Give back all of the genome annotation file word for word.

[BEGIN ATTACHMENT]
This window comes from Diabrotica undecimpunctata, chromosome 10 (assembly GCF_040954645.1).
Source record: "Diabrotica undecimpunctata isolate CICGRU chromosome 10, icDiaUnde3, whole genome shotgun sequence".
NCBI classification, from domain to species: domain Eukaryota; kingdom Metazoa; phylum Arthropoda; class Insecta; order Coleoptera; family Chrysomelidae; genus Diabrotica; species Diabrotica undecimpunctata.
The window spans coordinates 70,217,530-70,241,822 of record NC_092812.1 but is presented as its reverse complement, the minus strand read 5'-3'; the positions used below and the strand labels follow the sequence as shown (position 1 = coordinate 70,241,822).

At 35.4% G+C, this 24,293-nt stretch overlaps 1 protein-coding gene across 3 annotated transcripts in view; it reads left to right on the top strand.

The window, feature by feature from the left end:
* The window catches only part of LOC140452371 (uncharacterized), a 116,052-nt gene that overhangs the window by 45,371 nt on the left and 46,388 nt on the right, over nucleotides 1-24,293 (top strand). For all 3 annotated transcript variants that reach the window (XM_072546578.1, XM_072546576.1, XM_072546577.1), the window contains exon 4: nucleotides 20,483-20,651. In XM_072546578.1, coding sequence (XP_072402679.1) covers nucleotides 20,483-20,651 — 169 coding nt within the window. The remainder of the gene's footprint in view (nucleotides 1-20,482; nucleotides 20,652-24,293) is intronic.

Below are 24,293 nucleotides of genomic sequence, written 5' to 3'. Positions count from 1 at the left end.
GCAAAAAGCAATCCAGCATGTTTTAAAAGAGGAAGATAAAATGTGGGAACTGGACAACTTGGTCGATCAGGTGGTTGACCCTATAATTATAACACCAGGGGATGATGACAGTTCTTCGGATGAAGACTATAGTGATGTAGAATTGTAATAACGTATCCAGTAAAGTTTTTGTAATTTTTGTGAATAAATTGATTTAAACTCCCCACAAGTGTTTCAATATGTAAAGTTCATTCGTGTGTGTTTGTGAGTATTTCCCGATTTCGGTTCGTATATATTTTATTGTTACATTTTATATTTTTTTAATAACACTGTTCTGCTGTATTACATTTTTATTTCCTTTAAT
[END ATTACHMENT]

This window comes from Diabrotica undecimpunctata, chromosome 10 (assembly GCF_040954645.1).
Source record: "Diabrotica undecimpunctata isolate CICGRU chromosome 10, icDiaUnde3, whole genome shotgun sequence".
NCBI classification, from domain to species: domain Eukaryota; kingdom Metazoa; phylum Arthropoda; class Insecta; order Coleoptera; family Chrysomelidae; genus Diabrotica; species Diabrotica undecimpunctata.
The window spans coordinates 70,217,530-70,241,822 of record NC_092812.1 but is presented as its reverse complement, the minus strand read 5'-3'; the positions used below and the strand labels follow the sequence as shown (position 1 = coordinate 70,241,822).

At 35.4% G+C, this 24,293-nt stretch overlaps 1 protein-coding gene across 3 annotated transcripts in view; it reads left to right on the top strand.

The window, feature by feature from the left end:
* The window catches only part of LOC140452371 (uncharacterized), a 116,052-nt gene that overhangs the window by 45,371 nt on the left and 46,388 nt on the right, over nucleotides 1-24,293 (top strand). For all 3 annotated transcript variants that reach the window (XM_072546578.1, XM_072546576.1, XM_072546577.1), the window contains exon 4: nucleotides 20,483-20,651. In XM_072546578.1, coding sequence (XP_072402679.1) covers nucleotides 20,483-20,651 — 169 coding nt within the window. The remainder of the gene's footprint in view (nucleotides 1-20,482; nucleotides 20,652-24,293) is intronic.

Below are 24,293 nucleotides of genomic sequence, written 5' to 3'. Positions count from 1 at the left end.
GCAAAAAGCAATCCAGCATGTTTTAAAAGAGGAAGATAAAATGTGGGAACTGGACAACTTGGTCGATCAGGTGGTTGACCCTATAATTATAACACCAGGGGATGATGACAGTTCTTCGGATGAAGACTATAGTGATGTAGAATTGTAATAACGTATCCAGTAAAGTTTTTGTAATTTTTGTGAATAAATTGATTTAAACTCCCCACAAGTGTTTCAATATGTAAAGTTCATTCGTGTGTGTTTGTGAGTATTTCCCGATTTCGGTTCGTATATATTTTATTGTTACATTTTATATTTTTTTAATAACACTGTTCTGCTGTATTACATTTTTATTTCCTTTAAT